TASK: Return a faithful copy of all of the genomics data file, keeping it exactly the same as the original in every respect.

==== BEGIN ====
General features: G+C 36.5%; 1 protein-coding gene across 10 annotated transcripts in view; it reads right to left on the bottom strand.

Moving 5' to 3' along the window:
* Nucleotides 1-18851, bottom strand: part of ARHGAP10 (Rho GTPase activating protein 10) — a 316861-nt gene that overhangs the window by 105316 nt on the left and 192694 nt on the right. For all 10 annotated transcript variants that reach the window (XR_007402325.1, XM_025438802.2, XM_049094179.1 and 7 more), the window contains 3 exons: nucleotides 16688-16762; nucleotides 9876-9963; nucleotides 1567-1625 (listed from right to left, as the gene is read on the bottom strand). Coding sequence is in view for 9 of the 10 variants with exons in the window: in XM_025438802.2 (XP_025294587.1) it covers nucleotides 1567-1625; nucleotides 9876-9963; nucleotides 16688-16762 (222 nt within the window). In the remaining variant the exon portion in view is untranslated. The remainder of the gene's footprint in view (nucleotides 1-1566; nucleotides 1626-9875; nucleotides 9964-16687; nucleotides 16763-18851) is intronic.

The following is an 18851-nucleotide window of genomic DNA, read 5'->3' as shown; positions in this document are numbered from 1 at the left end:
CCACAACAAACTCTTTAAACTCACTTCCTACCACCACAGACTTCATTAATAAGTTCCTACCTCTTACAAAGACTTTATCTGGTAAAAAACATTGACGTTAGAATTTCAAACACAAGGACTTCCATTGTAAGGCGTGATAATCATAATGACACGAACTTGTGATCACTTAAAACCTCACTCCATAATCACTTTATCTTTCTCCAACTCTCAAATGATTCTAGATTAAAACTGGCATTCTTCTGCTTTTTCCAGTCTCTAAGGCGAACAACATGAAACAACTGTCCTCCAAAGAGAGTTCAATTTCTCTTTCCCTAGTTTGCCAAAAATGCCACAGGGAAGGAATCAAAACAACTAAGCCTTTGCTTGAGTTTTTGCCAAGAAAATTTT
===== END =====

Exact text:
General features: G+C 36.5%; 1 protein-coding gene across 10 annotated transcripts in view; it reads right to left on the bottom strand.

Moving 5' to 3' along the window:
* Nucleotides 1-18851, bottom strand: part of ARHGAP10 (Rho GTPase activating protein 10) — a 316861-nt gene that overhangs the window by 105316 nt on the left and 192694 nt on the right. For all 10 annotated transcript variants that reach the window (XR_007402325.1, XM_025438802.2, XM_049094179.1 and 7 more), the window contains 3 exons: nucleotides 16688-16762; nucleotides 9876-9963; nucleotides 1567-1625 (listed from right to left, as the gene is read on the bottom strand). Coding sequence is in view for 9 of the 10 variants with exons in the window: in XM_025438802.2 (XP_025294587.1) it covers nucleotides 1567-1625; nucleotides 9876-9963; nucleotides 16688-16762 (222 nt within the window). In the remaining variant the exon portion in view is untranslated. The remainder of the gene's footprint in view (nucleotides 1-1566; nucleotides 1626-9875; nucleotides 9964-16687; nucleotides 16763-18851) is intronic.

The following is an 18851-nucleotide window of genomic DNA, read 5'->3' as shown; positions in this document are numbered from 1 at the left end:
CCACAACAAACTCTTTAAACTCACTTCCTACCACCACAGACTTCATTAATAAGTTCCTACCTCTTACAAAGACTTTATCTGGTAAAAAACATTGACGTTAGAATTTCAAACACAAGGACTTCCATTGTAAGGCGTGATAATCATAATGACACGAACTTGTGATCACTTAAAACCTCACTCCATAATCACTTTATCTTTCTCCAACTCTCAAATGATTCTAGATTAAAACTGGCATTCTTCTGCTTTTTCCAGTCTCTAAGGCGAACAACATGAAACAACTGTCCTCCAAAGAGAGTTCAATTTCTCTTTCCCTAGTTTGCCAAAAATGCCACAGGGAAGGAATCAAAACAACTAAGCCTTTGCTTGAGTTTTTGCCAAGAAAATTTT